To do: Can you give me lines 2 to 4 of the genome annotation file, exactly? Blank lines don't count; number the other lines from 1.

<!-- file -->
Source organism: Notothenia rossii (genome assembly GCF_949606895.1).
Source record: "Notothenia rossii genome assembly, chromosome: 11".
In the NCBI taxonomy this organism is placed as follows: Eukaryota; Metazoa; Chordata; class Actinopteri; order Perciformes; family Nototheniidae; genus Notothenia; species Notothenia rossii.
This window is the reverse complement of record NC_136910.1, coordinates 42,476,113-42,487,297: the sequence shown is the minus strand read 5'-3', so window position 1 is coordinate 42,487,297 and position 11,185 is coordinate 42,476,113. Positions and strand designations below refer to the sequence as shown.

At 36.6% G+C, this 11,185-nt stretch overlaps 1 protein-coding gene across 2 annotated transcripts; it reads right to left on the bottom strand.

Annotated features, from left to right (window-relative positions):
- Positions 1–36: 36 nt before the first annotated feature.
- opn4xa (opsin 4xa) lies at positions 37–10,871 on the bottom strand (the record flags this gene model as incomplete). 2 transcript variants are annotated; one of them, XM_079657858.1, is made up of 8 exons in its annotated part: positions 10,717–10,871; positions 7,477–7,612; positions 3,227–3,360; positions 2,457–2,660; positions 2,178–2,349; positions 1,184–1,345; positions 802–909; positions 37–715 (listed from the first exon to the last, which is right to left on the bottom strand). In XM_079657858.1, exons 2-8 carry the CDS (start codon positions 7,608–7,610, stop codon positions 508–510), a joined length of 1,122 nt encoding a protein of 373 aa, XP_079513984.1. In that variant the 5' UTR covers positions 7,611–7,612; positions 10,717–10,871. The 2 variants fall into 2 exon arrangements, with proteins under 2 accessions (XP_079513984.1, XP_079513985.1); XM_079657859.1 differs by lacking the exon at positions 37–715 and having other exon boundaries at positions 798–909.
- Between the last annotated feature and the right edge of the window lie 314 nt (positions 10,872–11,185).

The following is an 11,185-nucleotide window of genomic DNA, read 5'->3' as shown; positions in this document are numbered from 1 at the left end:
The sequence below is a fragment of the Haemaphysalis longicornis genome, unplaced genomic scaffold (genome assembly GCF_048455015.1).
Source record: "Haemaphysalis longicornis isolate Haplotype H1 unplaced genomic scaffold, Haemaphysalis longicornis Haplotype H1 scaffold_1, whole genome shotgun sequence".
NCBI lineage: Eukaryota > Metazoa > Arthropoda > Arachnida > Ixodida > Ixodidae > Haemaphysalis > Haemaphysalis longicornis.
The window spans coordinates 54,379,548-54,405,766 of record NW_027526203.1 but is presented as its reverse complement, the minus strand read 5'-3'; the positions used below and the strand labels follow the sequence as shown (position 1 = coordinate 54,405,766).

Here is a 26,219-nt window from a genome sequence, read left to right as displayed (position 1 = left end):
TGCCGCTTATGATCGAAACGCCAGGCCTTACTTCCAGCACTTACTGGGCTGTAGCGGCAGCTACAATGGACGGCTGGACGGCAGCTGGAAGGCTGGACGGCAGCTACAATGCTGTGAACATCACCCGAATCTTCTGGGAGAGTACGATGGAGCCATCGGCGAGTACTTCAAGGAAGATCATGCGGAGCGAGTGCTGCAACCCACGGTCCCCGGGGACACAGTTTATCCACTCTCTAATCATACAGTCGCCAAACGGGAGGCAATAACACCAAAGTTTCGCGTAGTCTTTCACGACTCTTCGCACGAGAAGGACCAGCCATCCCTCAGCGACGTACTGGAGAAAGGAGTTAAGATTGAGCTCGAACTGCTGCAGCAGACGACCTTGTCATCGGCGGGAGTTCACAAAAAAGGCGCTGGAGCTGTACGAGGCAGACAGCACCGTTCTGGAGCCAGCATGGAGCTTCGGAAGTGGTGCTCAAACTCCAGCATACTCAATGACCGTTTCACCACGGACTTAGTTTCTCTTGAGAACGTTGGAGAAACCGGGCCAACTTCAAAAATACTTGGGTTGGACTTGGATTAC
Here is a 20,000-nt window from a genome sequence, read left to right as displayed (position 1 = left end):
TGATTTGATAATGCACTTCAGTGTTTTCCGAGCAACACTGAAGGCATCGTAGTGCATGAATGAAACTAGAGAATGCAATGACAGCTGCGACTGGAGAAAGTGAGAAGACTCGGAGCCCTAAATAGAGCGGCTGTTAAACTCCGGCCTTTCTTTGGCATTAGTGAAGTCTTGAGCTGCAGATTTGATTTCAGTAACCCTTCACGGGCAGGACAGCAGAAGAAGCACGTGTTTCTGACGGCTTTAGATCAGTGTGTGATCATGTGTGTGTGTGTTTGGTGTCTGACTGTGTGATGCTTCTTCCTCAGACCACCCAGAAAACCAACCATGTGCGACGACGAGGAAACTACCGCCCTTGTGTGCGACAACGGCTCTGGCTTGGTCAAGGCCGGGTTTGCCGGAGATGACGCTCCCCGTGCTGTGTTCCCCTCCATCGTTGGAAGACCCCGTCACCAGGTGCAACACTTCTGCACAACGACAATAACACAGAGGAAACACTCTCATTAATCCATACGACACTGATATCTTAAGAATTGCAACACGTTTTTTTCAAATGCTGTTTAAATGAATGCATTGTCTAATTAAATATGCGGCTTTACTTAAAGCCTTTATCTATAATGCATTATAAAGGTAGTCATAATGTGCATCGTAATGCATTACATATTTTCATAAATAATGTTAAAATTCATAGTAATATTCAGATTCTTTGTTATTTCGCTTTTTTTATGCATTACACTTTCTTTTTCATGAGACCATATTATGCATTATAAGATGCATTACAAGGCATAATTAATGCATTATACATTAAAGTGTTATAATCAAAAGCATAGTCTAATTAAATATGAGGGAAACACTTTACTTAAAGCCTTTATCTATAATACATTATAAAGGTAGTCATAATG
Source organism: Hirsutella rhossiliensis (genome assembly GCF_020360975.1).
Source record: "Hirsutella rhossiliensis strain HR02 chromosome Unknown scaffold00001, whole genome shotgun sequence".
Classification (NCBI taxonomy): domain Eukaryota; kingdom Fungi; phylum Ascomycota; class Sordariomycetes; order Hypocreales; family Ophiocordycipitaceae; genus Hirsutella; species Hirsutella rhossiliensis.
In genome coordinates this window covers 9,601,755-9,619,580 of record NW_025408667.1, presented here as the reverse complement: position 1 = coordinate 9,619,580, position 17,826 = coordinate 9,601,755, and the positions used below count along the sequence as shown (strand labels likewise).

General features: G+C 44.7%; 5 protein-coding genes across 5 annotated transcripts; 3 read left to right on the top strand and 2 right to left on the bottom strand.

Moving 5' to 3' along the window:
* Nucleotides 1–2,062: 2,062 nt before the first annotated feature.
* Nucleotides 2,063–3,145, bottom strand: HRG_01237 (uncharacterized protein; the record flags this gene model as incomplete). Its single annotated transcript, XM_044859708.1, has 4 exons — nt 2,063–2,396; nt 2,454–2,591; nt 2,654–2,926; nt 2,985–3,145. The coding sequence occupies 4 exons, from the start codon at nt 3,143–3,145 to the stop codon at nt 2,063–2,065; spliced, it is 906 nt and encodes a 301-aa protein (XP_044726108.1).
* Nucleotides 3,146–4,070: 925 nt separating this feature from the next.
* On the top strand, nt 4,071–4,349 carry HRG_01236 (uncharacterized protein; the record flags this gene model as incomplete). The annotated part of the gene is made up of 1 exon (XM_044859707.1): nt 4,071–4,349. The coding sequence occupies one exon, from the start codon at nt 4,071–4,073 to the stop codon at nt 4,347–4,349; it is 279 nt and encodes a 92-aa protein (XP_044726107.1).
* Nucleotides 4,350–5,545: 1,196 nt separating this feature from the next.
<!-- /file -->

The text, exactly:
Source record: "Notothenia rossii genome assembly, chromosome: 11".
In the NCBI taxonomy this organism is placed as follows: Eukaryota; Metazoa; Chordata; class Actinopteri; order Perciformes; family Nototheniidae; genus Notothenia; species Notothenia rossii.
This window is the reverse complement of record NC_136910.1, coordinates 42,476,113-42,487,297: the sequence shown is the minus strand read 5'-3', so window position 1 is coordinate 42,487,297 and position 11,185 is coordinate 42,476,113. Positions and strand designations below refer to the sequence as shown.